But in extraordinary cases, such as the economic relief packages, the Fed also functions as a buyer, buying up most of the government bonds issued. In the first Corona Virus Relief package during Donald Trump's presidency, the Fed signaled its willingness to essentially buy an unlimited amount of government debt. The Fed is not allowed to buy bonds directly from the government. It needs to buy on what is called open market operations.

 

 

Open Market Operations Bond Sales

Government Bonds can be bought from the so-called primary dealers. This includes the big banks and brokers, like J.P Morgan, Goldman Sachs, and others. For example, once the Fed buys the equivalent of one trillion dollars in bonds from these institutions, it injects the same amount of money into the bank reserves, facilitates lending and increases the fiat (paper) money supply in circulation. This is "conjured up" direct (fiat/paper) money being injected into the economy, money that didn't exist until the Fed bought the bonds. Moreover, the Fed is no ordinary bondholder. By law, it has to pay its profits to the Treasury.

 

 

At the end of the day the Treasury pays interest on bonds, this money generated by bonds then become a profit and goes back to the government. At the same time that the Fed acts on open market operations, it also cuts its benchmark interest rate, reducing the cost of borrowing. When businesses and people borrow more, it stimulates the economy also increases the amount of money in circulation. For the critics, these measures are illegal and developed to stimulate the economy. They are considered as just loopholes in the system, an unofficial way of creating an endless supply of money out of thin air, without actually printing it.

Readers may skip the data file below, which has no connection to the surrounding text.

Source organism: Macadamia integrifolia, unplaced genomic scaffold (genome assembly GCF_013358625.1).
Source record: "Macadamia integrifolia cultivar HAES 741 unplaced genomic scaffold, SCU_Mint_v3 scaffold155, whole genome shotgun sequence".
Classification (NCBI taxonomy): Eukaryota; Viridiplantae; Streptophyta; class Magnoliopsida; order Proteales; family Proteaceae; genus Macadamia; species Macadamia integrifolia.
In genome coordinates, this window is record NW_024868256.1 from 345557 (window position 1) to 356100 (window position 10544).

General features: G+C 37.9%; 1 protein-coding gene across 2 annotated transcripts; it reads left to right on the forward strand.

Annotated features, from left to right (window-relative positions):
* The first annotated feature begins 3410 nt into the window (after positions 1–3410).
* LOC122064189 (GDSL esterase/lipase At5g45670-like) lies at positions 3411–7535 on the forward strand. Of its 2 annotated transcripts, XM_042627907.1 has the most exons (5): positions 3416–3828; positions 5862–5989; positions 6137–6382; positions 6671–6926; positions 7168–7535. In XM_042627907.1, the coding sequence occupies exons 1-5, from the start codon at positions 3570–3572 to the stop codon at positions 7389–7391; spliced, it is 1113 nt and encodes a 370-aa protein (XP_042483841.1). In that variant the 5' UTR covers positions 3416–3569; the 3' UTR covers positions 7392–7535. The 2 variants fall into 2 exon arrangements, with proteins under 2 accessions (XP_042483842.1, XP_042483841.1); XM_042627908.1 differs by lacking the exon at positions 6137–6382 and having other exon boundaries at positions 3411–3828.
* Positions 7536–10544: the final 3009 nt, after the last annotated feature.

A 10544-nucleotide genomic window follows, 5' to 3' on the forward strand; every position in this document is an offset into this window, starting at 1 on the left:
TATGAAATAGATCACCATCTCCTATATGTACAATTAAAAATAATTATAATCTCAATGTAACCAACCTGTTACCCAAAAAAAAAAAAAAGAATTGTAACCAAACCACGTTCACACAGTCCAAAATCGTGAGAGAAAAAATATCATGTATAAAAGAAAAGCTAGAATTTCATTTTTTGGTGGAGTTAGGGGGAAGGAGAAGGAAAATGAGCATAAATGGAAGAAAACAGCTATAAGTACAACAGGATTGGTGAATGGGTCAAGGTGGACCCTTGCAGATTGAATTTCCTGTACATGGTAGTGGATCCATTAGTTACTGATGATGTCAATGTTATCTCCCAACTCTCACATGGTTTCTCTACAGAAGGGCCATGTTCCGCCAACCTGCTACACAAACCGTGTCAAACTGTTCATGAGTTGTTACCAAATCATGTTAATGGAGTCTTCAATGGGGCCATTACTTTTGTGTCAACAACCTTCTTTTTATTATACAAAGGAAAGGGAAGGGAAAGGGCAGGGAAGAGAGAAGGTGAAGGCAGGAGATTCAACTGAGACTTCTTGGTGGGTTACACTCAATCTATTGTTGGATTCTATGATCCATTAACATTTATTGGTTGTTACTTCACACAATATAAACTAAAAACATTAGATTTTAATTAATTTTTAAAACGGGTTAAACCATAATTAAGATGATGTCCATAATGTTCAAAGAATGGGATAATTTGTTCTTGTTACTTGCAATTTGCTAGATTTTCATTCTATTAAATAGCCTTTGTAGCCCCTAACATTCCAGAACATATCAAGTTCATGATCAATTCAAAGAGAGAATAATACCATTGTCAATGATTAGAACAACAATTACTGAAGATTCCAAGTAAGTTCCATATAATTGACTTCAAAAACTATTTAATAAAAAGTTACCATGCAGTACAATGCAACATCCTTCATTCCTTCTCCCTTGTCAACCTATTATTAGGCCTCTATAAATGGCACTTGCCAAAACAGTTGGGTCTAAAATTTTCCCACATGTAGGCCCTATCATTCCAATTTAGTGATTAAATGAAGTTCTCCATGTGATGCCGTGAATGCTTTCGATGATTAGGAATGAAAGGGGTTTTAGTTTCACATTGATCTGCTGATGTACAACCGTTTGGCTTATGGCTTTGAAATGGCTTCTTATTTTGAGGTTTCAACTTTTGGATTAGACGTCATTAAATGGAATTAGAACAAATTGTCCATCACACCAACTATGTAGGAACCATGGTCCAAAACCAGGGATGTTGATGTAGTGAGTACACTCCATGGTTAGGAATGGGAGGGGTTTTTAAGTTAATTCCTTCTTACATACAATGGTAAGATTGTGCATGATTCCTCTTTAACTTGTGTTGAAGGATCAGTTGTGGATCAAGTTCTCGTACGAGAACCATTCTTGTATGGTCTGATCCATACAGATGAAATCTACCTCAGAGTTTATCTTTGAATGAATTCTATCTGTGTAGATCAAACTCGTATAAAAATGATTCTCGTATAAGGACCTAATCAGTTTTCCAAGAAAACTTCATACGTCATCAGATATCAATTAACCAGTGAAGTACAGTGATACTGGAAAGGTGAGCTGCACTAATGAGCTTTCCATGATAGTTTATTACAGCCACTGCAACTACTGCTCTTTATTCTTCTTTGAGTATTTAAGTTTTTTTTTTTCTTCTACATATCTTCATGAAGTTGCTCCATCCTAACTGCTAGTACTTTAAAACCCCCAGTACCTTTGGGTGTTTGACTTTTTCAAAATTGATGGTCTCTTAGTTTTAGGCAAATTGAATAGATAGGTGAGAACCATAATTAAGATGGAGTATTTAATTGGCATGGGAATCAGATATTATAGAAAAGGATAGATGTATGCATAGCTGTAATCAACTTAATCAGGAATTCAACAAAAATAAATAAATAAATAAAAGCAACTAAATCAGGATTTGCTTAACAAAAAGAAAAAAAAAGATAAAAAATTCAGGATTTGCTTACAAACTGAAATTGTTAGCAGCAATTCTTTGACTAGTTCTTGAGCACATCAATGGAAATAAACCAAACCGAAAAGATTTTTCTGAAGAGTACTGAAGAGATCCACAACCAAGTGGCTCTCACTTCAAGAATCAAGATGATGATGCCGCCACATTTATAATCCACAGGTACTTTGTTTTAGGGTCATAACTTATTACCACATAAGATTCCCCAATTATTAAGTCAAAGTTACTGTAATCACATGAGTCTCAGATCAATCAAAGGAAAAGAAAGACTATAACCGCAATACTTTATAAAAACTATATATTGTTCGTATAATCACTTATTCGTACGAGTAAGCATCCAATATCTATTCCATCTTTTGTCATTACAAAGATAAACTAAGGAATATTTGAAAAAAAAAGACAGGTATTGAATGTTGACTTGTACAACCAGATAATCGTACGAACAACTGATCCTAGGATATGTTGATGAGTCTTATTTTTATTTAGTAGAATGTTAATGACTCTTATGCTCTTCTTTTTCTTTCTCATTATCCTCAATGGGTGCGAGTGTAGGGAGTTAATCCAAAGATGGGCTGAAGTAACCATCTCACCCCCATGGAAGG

Inflation, Devaluation, Economic Collapse & The Fed

There is risk to long-term stability and can lead to inflation, devaluation of the dollar, and eventually, the collapse of the economy. The big question is… is the Fed over-stimulating the economy with open market operations?

To understand the situation, it's possible to look into the Fed's balance sheet, which consists of assets (like bonds) and liabilities owned by the bank. The total amount went from 4.1 trillion dollars in the last week of February 2020 to 7.5 trillion in the first week of February 2021. Not all of these are government bonds, but this number gives us an idea of how much the Fed had been acting during this crisis. Since the dollar is fiat money, there are no limits to issue debt and also no limits for the Fed to act and buy the bonds to continuosly supply the government with more fiat money. The effect being that as more paper dollars are made available in distribution it eventually reduces its value.

 

If the United States had a currency backed by something tangible, the Fed would not be able to rapidly expand the money supply to such an excessive amount currently seen in the US economic balance sheet. For example, if the Fed tried to do that while on the gold standard, it would cause the dollar value to fall due to oversupply, compared to its gold parity, and compromise the foundation of the system.

Many economic experts warn that this model is putting us on a trajectory of crisis and the collapse of the "greenback" is inevitable. So again, in a nutshell: This is  how the cycle of collapse would work:   Everything starts with the currency backed by a  physical asset.

The Economic Function of Gold